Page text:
Lisa of Field Notes posted an account of her encounter with a dead raccoon that had been hit by a car and how she was moved to stop and take it off the road. The story reminded me of Barry Lopez’s essay “Apologia”, from his book, “About This Life: Journeys to the Threshold of Memory”, and both Lopez’s essay and Lisa’s struck a recurring chord in me.
Just the other day I was walking to work and passed the crushed and flattened body of a pigeon that had been hit by a car and run over multiple times, until it was recognizable only by the splash of its grey feathers.
So many animals I’ve seen downed by cars, all over the world. In Japan it’s mainly birds and large insects, hit by cars or ramming into windows and street lights. In America it’s raccoons, squirrels, skunks, armadillos, deer, opossums, seagulls… In Europe it’s hedgehogs, badgers, pheasants, foxes, jackdaws… I still remember finding a badger in Northumberland, its paw still soft and warm, like a baby’s hand, and blood leaking out its eyes. I called the animal rescue service; there was, of course, nothing they could do.
On my walks I try to keep an eye out for where I step and for creatures that might benefit from a bit of helping hand. Grasshoppers, spiders, cicadas and cockchafer beetles sprawled on their backs, even bold-faced hornets, all get the tip of my finger to grab onto and hitch a ride into the verge bushes. On the trains, when a butterfly or hoverfly find themselves baffled by the false lights and cannot find their way out, I will swallow my embarrassment in front of all those unconcerned people (who nevertheless shriek when the insects get too close) and lift them to safety. Bees and wasps always present an entertaining diversion, because no one around me can understand how I would risk getting near them. It’s not risk for me, though; if you know how to move and to anticipate them there is no danger. I have never been stung. Can’t say the same for the people…
But the numbers of the dead always outnumber the living.
Perhaps the most searing memory of roadside death occurred while I was still living in Oregon, back in 1984. I was driving with a friend around the Dexter Lake area just after sundown. My friend was talking and driving and not keeping her eye on the road. Suddenly there was a loud thump on my side of the car. My friend slammed on the brakes and the car screeched to a halt. We opened our doors at the same time. I stepped out onto the tarmac and looked back. From the darkness came a high pitched screaming, like a woman with a very high voice. I trotted toward the sound and came upon a raccoon writhing on the ground, her stomach split open and her guts spilled over the pavement. I kneeled down, horror struck. My stomach heaved.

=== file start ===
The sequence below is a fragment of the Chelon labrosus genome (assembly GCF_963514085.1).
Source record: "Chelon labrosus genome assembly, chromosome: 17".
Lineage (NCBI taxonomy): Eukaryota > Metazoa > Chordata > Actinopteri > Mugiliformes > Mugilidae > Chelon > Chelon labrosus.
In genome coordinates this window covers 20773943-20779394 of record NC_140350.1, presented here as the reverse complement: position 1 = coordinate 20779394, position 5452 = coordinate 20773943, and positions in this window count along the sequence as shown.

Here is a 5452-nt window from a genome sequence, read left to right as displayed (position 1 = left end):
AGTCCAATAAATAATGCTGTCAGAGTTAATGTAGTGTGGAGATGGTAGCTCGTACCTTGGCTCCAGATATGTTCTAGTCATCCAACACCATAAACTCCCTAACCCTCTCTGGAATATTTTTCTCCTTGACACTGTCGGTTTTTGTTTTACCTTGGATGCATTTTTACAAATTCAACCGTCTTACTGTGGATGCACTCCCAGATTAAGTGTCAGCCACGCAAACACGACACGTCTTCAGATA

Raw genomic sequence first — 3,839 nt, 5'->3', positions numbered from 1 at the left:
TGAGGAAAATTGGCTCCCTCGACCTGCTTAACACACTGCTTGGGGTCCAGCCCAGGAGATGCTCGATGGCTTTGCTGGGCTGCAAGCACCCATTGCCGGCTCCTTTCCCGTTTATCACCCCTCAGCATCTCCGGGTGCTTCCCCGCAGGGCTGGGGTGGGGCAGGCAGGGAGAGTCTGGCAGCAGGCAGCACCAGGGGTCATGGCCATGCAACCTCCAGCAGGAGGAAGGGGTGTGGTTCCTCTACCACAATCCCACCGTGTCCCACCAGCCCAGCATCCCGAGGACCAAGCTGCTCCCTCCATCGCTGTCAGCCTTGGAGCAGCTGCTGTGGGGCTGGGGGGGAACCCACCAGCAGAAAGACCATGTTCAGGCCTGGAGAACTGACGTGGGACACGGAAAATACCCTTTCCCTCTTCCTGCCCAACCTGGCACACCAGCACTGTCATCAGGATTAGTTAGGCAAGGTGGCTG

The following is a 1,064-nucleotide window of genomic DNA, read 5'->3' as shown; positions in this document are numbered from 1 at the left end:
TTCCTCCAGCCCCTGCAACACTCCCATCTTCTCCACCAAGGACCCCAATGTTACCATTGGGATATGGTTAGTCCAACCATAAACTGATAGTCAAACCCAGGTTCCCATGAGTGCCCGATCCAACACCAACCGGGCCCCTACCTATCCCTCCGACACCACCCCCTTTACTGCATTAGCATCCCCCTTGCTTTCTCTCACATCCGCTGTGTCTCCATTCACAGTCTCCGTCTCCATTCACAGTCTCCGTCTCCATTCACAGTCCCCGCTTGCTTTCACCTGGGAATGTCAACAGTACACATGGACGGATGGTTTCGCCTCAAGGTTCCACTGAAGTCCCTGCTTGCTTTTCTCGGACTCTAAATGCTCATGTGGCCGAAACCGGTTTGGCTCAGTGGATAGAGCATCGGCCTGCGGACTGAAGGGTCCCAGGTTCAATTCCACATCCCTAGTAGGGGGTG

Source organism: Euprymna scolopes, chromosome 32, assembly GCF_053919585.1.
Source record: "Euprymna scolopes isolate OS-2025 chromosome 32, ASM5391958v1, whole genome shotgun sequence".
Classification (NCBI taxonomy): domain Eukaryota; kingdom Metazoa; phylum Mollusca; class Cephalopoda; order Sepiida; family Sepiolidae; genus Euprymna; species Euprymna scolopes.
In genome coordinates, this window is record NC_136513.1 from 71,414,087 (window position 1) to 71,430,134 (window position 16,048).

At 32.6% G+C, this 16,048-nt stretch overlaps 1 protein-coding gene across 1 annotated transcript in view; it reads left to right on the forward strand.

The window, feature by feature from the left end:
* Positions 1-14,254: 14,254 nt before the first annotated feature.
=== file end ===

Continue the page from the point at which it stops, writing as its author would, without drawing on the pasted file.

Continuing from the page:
From behind came my friend’s voice. “What is it?”
“It’s a raccoon.”
“A raccoon? Is it hurt?”
“Yes. It’s not going to make it.”
A short pause. Then, “Well, let’s get out of here then. It’s cold. And that sound is awful!””
I didn’t say anything. The raccoon continued screaming and writhing, aware of me, and attempting to drag itself away. Its urine had spilled out. Suddenly across the road, from the grass I saw two pairs of eyes… her cubs. They watched unmoving, without a sound.
I stood up.
“What are you doing?” asked my friend. “Come on, let’s go!”
“I’ve got to do something.”
I stepped into the grass opposite the cubs and felt around for a stone. I quickly found one that fit in my grasp like a loaf of bread. The screaming behind me cut off, followed by quick gasps.
I stepped back onto the road, wielding the stone, and made my way over to the raccoon, who was sprawled halfway across the road now, a trail of blood painting a wet swath on the asphalt. I knelt down beside her and reached out to touch her fur. It was warm and soft, like down. Her ribs heaved quickly. Her tongue lolled from between her teeth. Her breath wheezed now.
Closing my eyes I lifted the stone and brought it down on her head. I felt the crunch of the bone and the jerk of her muscles. I lifted the stone away and stood up. Silence. An awful, nauseous hole bored into my stomach. I lifted the stone and tossed it into the grass, then kneeled down again, ripped out a wad of grass stalks, and then lifted the limp, wet body. As gently as I could, I carried it toward the cubs, but they dashed away at my approach, one of them mewling quietly. They disappeared into the surrounding shadows.
I lay the body down in the grass, away from the reach of car-strewn dust, under a blackberry bush. With a stick (I just couldn’t bring myself to do it with my fingers) I did the best I could to push the innards back into the gash in her abdomen. I sat back on my haunches and silently apologized to her, tried to find words to make some kind of recompensation. What came out was an awkward, self-conscious prayer. Then I stood up and headed back to the car.
I said nothing to my friend, just wiped my hands on the dry grass, got in and waited for her to join me. Without a word she started up the car. We made a u-turn and headed back to town.
Nineteen years later that event still flashes through my mind. It was perhaps one of the most authentic experiences I’ve ever had with a wild mammal. And one of the most troubling.
I am still unsure how to utter a proper prayer.